Australia beat the Netherlands this morning and, as I write, England are closing in on victory against Canada. This is just as well. After the weekend's turn-arounds and upsets we need a little sanity and breathing space.
Sunday, 18 March 2007
Could it be that having associate members competing at the World Cup is actually helping improve the game in those countries? Bob Woolmer has wrtten a piece about how efforts to improve cricket in associate nations are working. He wrote the piece after Ireland's tie with Zimbabwe, and the win against Pakistan has strengtened Woolmer's argument immeasurably. (For those who aren't aware, Woolmer is the coach of Pakistan. The irony doesn't affect his argument however.)
With wonderful timing, Ian Chappell has piped up with his uncharitable opinion that there should only be 10 teams playing at the World Cup, with two of those spots requiring qualification. This could easily mean that no associate members get to the World Cup, despite Chappell's claim that he doesn't agree that there should be only one associate member at the Cup. If I understand the seedings, under Chappell's scheme, heroes of the hour Ireland would have been a long way off qualifying, as they would have had to beat both Zimbabwe and Bangladesh (I presume these two countries would have to qualify) as well as Kenya and Scotland to qualify.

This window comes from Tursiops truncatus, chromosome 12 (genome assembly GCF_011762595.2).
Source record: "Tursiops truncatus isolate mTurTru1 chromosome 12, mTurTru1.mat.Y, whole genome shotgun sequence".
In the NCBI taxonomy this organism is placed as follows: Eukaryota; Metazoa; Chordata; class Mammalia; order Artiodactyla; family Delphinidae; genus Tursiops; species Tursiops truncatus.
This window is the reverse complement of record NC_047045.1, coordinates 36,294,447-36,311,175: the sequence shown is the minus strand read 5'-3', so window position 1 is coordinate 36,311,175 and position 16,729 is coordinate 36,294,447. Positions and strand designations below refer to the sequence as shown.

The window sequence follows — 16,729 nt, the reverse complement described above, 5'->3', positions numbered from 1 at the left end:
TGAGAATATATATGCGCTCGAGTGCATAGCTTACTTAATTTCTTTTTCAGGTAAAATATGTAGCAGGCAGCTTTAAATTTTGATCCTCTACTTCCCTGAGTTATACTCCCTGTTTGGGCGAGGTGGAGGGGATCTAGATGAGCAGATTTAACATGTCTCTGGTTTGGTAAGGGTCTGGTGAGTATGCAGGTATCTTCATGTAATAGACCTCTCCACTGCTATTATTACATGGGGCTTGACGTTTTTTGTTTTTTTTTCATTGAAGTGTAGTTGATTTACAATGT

* Sri Lanka vs India 1979, Zimbabwe vs Australia 1983, Kenya vs Windies 1996, Bangladesh vs Pakistan 1999, Kenya vs Sri Lanka 2003.
Saturday, 17 March 2007
I love the commentator's exclamations: Violence! Murder! Carnage! Wah wah! This is pure violence! The minnow bashing continues!
Friday, 16 March 2007
The New Zealand Herald is reporting some rain in St Lucia at the moment, but the forecast for tomorrow is pretty good. Pretty damned good actually. Sunny, 30C high and not too much humidity. I wonder what the surf is like?
Thursday, 15 March 2007
Take a look at Dan Vettori's page - it includes his astrological profile, horoscope, solar chart, biorhythm report, element chart, tarot reading and a head to head chart so you can compare his current "natal strength" to the "natal strength" of any other World Cup player. What more could you possibly need?